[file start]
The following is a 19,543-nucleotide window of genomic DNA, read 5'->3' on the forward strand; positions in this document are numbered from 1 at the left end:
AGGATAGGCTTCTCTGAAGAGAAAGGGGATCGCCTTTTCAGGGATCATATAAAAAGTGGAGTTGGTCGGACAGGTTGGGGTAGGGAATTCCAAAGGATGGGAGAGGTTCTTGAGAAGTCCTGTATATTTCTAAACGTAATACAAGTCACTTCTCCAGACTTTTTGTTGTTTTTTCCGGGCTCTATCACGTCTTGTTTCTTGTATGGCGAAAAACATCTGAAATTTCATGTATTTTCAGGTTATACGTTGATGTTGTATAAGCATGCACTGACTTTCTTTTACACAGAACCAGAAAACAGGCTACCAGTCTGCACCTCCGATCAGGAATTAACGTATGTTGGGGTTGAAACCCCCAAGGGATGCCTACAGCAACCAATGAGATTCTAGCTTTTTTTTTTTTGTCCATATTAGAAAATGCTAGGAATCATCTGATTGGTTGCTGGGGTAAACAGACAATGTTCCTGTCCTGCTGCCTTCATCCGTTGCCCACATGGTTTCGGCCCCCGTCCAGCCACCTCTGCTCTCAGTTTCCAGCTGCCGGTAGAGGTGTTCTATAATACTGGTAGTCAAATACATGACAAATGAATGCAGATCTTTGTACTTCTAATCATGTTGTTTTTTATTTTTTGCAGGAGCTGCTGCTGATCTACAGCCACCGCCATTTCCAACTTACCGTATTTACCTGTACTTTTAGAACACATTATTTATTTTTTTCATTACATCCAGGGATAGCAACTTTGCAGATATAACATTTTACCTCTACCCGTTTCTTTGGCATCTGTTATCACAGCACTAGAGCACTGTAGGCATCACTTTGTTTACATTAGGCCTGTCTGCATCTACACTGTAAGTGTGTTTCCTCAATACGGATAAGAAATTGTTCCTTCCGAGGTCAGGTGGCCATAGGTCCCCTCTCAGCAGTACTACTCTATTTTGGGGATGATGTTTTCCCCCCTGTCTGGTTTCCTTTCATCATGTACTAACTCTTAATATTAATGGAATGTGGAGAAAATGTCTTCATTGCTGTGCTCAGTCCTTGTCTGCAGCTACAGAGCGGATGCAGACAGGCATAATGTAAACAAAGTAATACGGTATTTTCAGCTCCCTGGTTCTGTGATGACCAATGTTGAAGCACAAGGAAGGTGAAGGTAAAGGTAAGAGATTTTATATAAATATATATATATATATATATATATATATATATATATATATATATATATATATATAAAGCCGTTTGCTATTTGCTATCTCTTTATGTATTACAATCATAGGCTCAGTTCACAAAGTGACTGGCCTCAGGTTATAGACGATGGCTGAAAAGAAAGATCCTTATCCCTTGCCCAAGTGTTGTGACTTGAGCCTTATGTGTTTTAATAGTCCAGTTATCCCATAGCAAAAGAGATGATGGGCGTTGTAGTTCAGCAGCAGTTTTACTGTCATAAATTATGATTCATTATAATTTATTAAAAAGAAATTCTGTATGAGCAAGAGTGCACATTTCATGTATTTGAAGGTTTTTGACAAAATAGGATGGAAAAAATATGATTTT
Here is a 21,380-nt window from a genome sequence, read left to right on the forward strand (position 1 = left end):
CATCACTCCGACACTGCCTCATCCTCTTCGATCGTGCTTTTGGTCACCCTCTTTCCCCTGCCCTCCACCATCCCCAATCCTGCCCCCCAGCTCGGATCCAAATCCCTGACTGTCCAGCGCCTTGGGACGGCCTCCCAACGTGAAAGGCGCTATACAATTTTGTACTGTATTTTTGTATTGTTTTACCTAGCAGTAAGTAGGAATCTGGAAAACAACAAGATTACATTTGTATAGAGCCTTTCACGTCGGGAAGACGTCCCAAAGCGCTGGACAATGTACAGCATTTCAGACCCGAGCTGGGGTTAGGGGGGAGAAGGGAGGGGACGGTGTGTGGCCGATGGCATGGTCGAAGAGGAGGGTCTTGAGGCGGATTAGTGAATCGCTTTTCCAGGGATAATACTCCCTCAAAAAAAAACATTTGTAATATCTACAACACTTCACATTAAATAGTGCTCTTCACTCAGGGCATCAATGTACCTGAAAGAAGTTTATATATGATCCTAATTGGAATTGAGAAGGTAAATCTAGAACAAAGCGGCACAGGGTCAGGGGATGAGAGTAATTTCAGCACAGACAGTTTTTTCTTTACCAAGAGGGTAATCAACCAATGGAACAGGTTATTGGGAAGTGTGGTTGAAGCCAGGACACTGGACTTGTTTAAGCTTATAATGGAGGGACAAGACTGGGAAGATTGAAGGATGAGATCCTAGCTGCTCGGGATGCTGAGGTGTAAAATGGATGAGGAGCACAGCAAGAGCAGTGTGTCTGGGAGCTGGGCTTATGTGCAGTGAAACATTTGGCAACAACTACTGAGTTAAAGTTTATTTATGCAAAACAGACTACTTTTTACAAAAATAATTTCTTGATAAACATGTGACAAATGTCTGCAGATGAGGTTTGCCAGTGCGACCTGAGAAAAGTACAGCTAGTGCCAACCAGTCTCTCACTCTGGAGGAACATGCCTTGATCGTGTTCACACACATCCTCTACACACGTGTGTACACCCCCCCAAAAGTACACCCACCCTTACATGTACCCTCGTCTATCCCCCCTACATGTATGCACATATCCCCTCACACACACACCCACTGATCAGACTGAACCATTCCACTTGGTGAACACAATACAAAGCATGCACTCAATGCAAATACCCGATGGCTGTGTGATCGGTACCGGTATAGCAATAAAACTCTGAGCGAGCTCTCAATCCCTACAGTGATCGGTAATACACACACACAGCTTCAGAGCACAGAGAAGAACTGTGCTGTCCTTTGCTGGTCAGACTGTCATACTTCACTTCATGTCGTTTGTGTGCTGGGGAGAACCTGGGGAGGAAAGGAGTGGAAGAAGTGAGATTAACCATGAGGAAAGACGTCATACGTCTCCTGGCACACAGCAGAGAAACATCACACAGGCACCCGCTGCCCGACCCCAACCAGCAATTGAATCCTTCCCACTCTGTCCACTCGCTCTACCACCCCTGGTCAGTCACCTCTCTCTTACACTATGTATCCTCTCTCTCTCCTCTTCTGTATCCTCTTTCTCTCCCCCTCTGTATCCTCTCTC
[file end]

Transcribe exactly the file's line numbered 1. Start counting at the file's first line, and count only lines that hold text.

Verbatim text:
The following is a 19,543-nucleotide window of genomic DNA, read 5'->3' on the forward strand; positions in this document are numbered from 1 at the left end: